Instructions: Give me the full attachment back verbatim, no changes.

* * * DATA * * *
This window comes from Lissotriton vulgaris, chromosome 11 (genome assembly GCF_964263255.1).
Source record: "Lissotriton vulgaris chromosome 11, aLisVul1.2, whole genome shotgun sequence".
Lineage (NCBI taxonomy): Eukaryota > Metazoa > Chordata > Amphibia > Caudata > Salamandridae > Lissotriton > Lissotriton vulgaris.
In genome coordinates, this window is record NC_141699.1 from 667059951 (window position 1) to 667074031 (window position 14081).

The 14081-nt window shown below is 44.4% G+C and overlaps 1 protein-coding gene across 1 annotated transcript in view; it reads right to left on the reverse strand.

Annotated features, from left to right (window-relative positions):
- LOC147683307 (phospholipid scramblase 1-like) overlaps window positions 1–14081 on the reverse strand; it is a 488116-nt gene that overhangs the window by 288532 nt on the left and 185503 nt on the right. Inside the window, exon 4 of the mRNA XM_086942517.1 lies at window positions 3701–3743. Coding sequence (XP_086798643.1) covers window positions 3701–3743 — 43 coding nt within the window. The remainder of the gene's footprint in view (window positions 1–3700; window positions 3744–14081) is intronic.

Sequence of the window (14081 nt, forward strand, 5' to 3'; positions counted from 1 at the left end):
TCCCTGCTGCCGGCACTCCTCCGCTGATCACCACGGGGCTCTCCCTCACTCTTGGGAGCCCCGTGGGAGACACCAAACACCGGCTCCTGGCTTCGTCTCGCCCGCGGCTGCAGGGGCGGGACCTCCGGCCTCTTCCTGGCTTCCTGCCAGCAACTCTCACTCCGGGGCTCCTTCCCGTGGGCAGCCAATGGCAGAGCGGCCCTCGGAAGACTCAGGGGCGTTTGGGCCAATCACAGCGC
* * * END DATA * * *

This window comes from Lissotriton vulgaris, chromosome 11 (genome assembly GCF_964263255.1).
Source record: "Lissotriton vulgaris chromosome 11, aLisVul1.2, whole genome shotgun sequence".
Lineage (NCBI taxonomy): Eukaryota > Metazoa > Chordata > Amphibia > Caudata > Salamandridae > Lissotriton > Lissotriton vulgaris.
In genome coordinates, this window is record NC_141699.1 from 667059951 (window position 1) to 667074031 (window position 14081).

The 14081-nt window shown below is 44.4% G+C and overlaps 1 protein-coding gene across 1 annotated transcript in view; it reads right to left on the reverse strand.

Annotated features, from left to right (window-relative positions):
- LOC147683307 (phospholipid scramblase 1-like) overlaps window positions 1–14081 on the reverse strand; it is a 488116-nt gene that overhangs the window by 288532 nt on the left and 185503 nt on the right. Inside the window, exon 4 of the mRNA XM_086942517.1 lies at window positions 3701–3743. Coding sequence (XP_086798643.1) covers window positions 3701–3743 — 43 coding nt within the window. The remainder of the gene's footprint in view (window positions 1–3700; window positions 3744–14081) is intronic.

Sequence of the window (14081 nt, forward strand, 5' to 3'; positions counted from 1 at the left end):
TCCCTGCTGCCGGCACTCCTCCGCTGATCACCACGGGGCTCTCCCTCACTCTTGGGAGCCCCGTGGGAGACACCAAACACCGGCTCCTGGCTTCGTCTCGCCCGCGGCTGCAGGGGCGGGACCTCCGGCCTCTTCCTGGCTTCCTGCCAGCAACTCTCACTCCGGGGCTCCTTCCCGTGGGCAGCCAATGGCAGAGCGGCCCTCGGAAGACTCAGGGGCGTTTGGGCCAATCACAGCGC